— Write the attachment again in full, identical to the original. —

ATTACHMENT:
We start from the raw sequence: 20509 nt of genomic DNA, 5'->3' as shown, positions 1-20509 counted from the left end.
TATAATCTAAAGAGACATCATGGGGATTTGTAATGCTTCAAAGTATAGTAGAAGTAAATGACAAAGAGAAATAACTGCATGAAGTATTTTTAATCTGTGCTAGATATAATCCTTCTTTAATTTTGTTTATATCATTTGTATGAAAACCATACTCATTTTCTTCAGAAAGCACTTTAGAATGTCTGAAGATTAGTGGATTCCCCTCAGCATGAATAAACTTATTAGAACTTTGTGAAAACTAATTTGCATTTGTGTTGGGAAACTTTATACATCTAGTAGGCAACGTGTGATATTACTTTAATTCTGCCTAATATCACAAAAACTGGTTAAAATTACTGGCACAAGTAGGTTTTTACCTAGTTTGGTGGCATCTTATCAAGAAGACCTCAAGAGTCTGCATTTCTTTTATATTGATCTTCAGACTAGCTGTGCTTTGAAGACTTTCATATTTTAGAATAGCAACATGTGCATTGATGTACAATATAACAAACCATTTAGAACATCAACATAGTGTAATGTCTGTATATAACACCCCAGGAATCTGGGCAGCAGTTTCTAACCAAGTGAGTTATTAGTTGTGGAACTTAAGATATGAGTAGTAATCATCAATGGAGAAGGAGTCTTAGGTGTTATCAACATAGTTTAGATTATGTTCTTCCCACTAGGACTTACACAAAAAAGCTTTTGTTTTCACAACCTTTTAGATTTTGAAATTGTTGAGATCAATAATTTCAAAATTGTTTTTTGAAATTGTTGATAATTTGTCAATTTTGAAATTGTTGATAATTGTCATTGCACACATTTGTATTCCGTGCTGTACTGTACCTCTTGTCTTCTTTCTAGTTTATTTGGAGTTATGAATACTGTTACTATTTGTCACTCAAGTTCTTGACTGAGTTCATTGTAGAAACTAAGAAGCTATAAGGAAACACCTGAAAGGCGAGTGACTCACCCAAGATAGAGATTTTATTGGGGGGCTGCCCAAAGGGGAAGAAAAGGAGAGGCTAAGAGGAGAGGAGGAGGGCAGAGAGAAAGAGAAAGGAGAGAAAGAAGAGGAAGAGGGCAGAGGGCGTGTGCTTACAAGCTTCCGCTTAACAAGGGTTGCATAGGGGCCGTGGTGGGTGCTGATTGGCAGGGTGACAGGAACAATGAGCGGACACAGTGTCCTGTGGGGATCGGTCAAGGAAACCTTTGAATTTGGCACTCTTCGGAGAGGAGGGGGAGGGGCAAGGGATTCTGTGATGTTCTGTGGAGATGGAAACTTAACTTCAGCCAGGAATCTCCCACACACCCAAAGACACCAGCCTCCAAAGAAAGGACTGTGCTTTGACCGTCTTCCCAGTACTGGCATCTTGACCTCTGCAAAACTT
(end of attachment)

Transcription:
We start from the raw sequence: 20509 nt of genomic DNA, 5'->3' as shown, positions 1-20509 counted from the left end.
TATAATCTAAAGAGACATCATGGGGATTTGTAATGCTTCAAAGTATAGTAGAAGTAAATGACAAAGAGAAATAACTGCATGAAGTATTTTTAATCTGTGCTAGATATAATCCTTCTTTAATTTTGTTTATATCATTTGTATGAAAACCATACTCATTTTCTTCAGAAAGCACTTTAGAATGTCTGAAGATTAGTGGATTCCCCTCAGCATGAATAAACTTATTAGAACTTTGTGAAAACTAATTTGCATTTGTGTTGGGAAACTTTATACATCTAGTAGGCAACGTGTGATATTACTTTAATTCTGCCTAATATCACAAAAACTGGTTAAAATTACTGGCACAAGTAGGTTTTTACCTAGTTTGGTGGCATCTTATCAAGAAGACCTCAAGAGTCTGCATTTCTTTTATATTGATCTTCAGACTAGCTGTGCTTTGAAGACTTTCATATTTTAGAATAGCAACATGTGCATTGATGTACAATATAACAAACCATTTAGAACATCAACATAGTGTAATGTCTGTATATAACACCCCAGGAATCTGGGCAGCAGTTTCTAACCAAGTGAGTTATTAGTTGTGGAACTTAAGATATGAGTAGTAATCATCAATGGAGAAGGAGTCTTAGGTGTTATCAACATAGTTTAGATTATGTTCTTCCCACTAGGACTTACACAAAAAAGCTTTTGTTTTCACAACCTTTTAGATTTTGAAATTGTTGAGATCAATAATTTCAAAATTGTTTTTTGAAATTGTTGATAATTTGTCAATTTTGAAATTGTTGATAATTGTCATTGCACACATTTGTATTCCGTGCTGTACTGTACCTCTTGTCTTCTTTCTAGTTTATTTGGAGTTATGAATACTGTTACTATTTGTCACTCAAGTTCTTGACTGAGTTCATTGTAGAAACTAAGAAGCTATAAGGAAACACCTGAAAGGCGAGTGACTCACCCAAGATAGAGATTTTATTGGGGGGCTGCCCAAAGGGGAAGAAAAGGAGAGGCTAAGAGGAGAGGAGGAGGGCAGAGAGAAAGAGAAAGGAGAGAAAGAAGAGGAAGAGGGCAGAGGGCGTGTGCTTACAAGCTTCCGCTTAACAAGGGTTGCATAGGGGCCGTGGTGGGTGCTGATTGGCAGGGTGACAGGAACAATGAGCGGACACAGTGTCCTGTGGGGATCGGTCAAGGAAACCTTTGAATTTGGCACTCTTCGGAGAGGAGGGGGAGGGGCAAGGGATTCTGTGATGTTCTGTGGAGATGGAAACTTAACTTCAGCCAGGAATCTCCCACACACCCAAAGACACCAGCCTCCAAAGAAAGGACTGTGCTTTGACCGTCTTCCCAGTACTGGCATCTTGACCTCTGCAAAACTT